Hands Off: Ethnic Studies Ban Threatens Education for All Young Americans
A ban on ethnic studies programs in Arizona’s K-12 classrooms is already costing young Americans a comprehensive education in American history, broader pathways to success, access to books written by literary giants like Shakespeare that contain themes of struggle and oppression, and the autonomy to think critically.
Yet Arizona Superintendent of Schools John Huppenthal wants to snake the ban all the way up the education totem pole, wiping out critical race theory completely from the state’s college campuses.
Campus Progress Advocacy Associate Eduardo Garcia talks about the benefits of ethnic studies courses and how eliminating them hurts young Americans, regardless of their race or ethnic identity.
Opponents of the ban say there are positive outcomes of teaching young Latinos about their place in American history. What are the effects of pulling ethnic studies programs at the high school and collegiate level?
I think we still have to wait to see what the outcomes are going to be at the college level. What we do know for Arizona, however, is students who completed these courses at the high school level were also more likely to go to college—in many instances, they were even outperforming other students who were not enrolled in those courses.
It isn’t surprising that students would excel academically from being enrolled in these classes. When you learn about the history of your community within the United States, when your ideas about history are being challenged in a profound way—mostly because you’re being included in the history you’re learning—you feel empowered. When your history is not a part of the curriculum, you are made invisible, just a spectator of the historical process.
Have you taken ethnic studies courses before and, if so, how has it influenced you in an academic setting? In your current work?
I took a course on “The Mexican Intellectual” during my junior year of college, where I studied the writings and philosophies of thinkers from Mexico and other parts of Latin America. It reshaped my thinking of the historical process as both a student studying history and as an activist working for change at a local non-profit based in my community.
What made the biggest difference for me was the teaching style of my professor. He was inspired by Paulo Friere’s theories on education—he made our classroom about the fair exchange of ideas between himself and students. He didn’t come in assuming we were “empty containers”—void of interesting social or political experiences as members of multiple communities—and that he was the ultimate source of knowledge. This is a very common approach in ethnic studies courses, and other disciplines that inspire critical thinking. I took that model of education and applied it in academics and continue to apply it in my professional life.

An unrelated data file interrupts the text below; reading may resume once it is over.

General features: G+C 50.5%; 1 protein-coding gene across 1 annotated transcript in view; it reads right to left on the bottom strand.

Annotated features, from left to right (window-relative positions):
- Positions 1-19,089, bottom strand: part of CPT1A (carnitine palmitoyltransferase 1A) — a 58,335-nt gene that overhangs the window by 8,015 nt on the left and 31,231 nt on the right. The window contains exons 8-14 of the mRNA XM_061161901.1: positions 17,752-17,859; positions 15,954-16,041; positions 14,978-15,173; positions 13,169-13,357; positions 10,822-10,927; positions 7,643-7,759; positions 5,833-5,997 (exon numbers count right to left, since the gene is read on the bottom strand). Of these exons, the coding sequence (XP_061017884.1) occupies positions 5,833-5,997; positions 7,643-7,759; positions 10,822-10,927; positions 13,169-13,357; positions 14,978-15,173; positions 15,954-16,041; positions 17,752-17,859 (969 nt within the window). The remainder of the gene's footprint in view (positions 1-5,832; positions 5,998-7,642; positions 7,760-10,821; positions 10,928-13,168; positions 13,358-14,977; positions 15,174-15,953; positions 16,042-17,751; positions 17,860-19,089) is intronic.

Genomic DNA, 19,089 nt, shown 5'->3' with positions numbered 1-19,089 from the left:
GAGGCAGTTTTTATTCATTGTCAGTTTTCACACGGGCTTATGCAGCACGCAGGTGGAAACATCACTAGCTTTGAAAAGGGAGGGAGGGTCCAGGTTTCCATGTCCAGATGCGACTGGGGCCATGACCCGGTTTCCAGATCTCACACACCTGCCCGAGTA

Do you think ethnic studies courses teach young people of color how to resent white people, like some against them have claimed?
Ethnic studies is not about teaching young people of color to resent white people. It’s about developing the critical thinking of students so that they understand history and contemporary society in a more thoughtful way. Challenging male, white supremacy so that we are able to value the contributions of people from various cultures who are also Americans and participate in our society is not the same as fostering resentment for white people.
What are the benefits Americans can gain from taking ethnic studies courses?
There are writers, thinkers, and philosophers who are not studied in more traditional classroom settings that are dissected in Ethnic Studies courses. All students, regardless of their race or ethnicity, should be challenging themselves and their own thinking. This can begin with expanding who and what you are studying and learning about. Ultimately, I think that begins with questioning what is being taught in the classroom—questioning what knowledges, experiences, histories are being valued—and pushing for more critical and inclusive perspectives.
Naima Ramos-Chapman is an associate editor at Campus Progress. Eduardo Garcia is advocacy manager at Campus Progress. Follow him @itseddie.